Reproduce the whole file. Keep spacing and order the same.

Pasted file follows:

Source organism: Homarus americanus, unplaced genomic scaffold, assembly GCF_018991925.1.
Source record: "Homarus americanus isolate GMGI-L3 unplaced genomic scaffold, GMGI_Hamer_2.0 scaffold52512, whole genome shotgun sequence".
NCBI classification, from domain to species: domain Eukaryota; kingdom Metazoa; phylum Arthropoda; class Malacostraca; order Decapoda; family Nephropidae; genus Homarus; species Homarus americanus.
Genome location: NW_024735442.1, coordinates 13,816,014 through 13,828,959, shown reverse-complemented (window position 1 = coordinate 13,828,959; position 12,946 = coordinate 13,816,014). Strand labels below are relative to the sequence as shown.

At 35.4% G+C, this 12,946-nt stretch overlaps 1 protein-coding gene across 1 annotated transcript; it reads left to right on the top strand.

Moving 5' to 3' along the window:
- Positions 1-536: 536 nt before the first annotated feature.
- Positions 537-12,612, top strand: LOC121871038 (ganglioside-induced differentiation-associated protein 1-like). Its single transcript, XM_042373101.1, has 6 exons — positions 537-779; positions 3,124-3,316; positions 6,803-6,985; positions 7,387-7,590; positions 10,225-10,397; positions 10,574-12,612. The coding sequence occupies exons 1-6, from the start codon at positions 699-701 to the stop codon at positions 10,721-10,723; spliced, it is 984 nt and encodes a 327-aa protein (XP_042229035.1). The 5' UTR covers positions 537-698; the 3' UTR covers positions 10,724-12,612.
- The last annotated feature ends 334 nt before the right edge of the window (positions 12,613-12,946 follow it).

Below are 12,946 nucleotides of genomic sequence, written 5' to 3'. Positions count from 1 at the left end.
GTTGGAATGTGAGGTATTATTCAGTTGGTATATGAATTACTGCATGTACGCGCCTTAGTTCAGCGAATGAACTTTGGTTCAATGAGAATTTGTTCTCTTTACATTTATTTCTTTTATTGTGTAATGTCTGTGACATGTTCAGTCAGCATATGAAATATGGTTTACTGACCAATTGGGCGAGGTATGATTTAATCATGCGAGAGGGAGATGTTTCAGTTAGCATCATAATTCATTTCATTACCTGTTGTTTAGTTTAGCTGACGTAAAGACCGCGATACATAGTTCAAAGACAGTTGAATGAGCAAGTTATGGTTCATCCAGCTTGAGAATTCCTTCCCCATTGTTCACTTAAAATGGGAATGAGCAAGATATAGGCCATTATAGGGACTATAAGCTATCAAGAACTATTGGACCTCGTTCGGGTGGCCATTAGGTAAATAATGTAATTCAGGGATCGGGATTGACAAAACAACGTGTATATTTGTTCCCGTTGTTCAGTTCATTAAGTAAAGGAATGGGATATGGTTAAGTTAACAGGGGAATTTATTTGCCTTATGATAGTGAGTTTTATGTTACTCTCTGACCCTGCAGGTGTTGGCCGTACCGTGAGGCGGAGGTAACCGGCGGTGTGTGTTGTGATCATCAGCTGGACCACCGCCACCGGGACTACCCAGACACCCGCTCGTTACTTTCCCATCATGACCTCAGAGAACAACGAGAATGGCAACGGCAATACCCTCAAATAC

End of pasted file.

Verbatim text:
Source organism: Homarus americanus, unplaced genomic scaffold, assembly GCF_018991925.1.
Source record: "Homarus americanus isolate GMGI-L3 unplaced genomic scaffold, GMGI_Hamer_2.0 scaffold52512, whole genome shotgun sequence".
NCBI classification, from domain to species: domain Eukaryota; kingdom Metazoa; phylum Arthropoda; class Malacostraca; order Decapoda; family Nephropidae; genus Homarus; species Homarus americanus.
Genome location: NW_024735442.1, coordinates 13,816,014 through 13,828,959, shown reverse-complemented (window position 1 = coordinate 13,828,959; position 12,946 = coordinate 13,816,014). Strand labels below are relative to the sequence as shown.

At 35.4% G+C, this 12,946-nt stretch overlaps 1 protein-coding gene across 1 annotated transcript; it reads left to right on the top strand.

Moving 5' to 3' along the window:
- Positions 1-536: 536 nt before the first annotated feature.
- Positions 537-12,612, top strand: LOC121871038 (ganglioside-induced differentiation-associated protein 1-like). Its single transcript, XM_042373101.1, has 6 exons — positions 537-779; positions 3,124-3,316; positions 6,803-6,985; positions 7,387-7,590; positions 10,225-10,397; positions 10,574-12,612. The coding sequence occupies exons 1-6, from the start codon at positions 699-701 to the stop codon at positions 10,721-10,723; spliced, it is 984 nt and encodes a 327-aa protein (XP_042229035.1). The 5' UTR covers positions 537-698; the 3' UTR covers positions 10,724-12,612.
- The last annotated feature ends 334 nt before the right edge of the window (positions 12,613-12,946 follow it).

Below are 12,946 nucleotides of genomic sequence, written 5' to 3'. Positions count from 1 at the left end.
GTTGGAATGTGAGGTATTATTCAGTTGGTATATGAATTACTGCATGTACGCGCCTTAGTTCAGCGAATGAACTTTGGTTCAATGAGAATTTGTTCTCTTTACATTTATTTCTTTTATTGTGTAATGTCTGTGACATGTTCAGTCAGCATATGAAATATGGTTTACTGACCAATTGGGCGAGGTATGATTTAATCATGCGAGAGGGAGATGTTTCAGTTAGCATCATAATTCATTTCATTACCTGTTGTTTAGTTTAGCTGACGTAAAGACCGCGATACATAGTTCAAAGACAGTTGAATGAGCAAGTTATGGTTCATCCAGCTTGAGAATTCCTTCCCCATTGTTCACTTAAAATGGGAATGAGCAAGATATAGGCCATTATAGGGACTATAAGCTATCAAGAACTATTGGACCTCGTTCGGGTGGCCATTAGGTAAATAATGTAATTCAGGGATCGGGATTGACAAAACAACGTGTATATTTGTTCCCGTTGTTCAGTTCATTAAGTAAAGGAATGGGATATGGTTAAGTTAACAGGGGAATTTATTTGCCTTATGATAGTGAGTTTTATGTTACTCTCTGACCCTGCAGGTGTTGGCCGTACCGTGAGGCGGAGGTAACCGGCGGTGTGTGTTGTGATCATCAGCTGGACCACCGCCACCGGGACTACCCAGACACCCGCTCGTTACTTTCCCATCATGACCTCAGAGAACAACGAGAATGGCAACGGCAATACCCTCAAATAC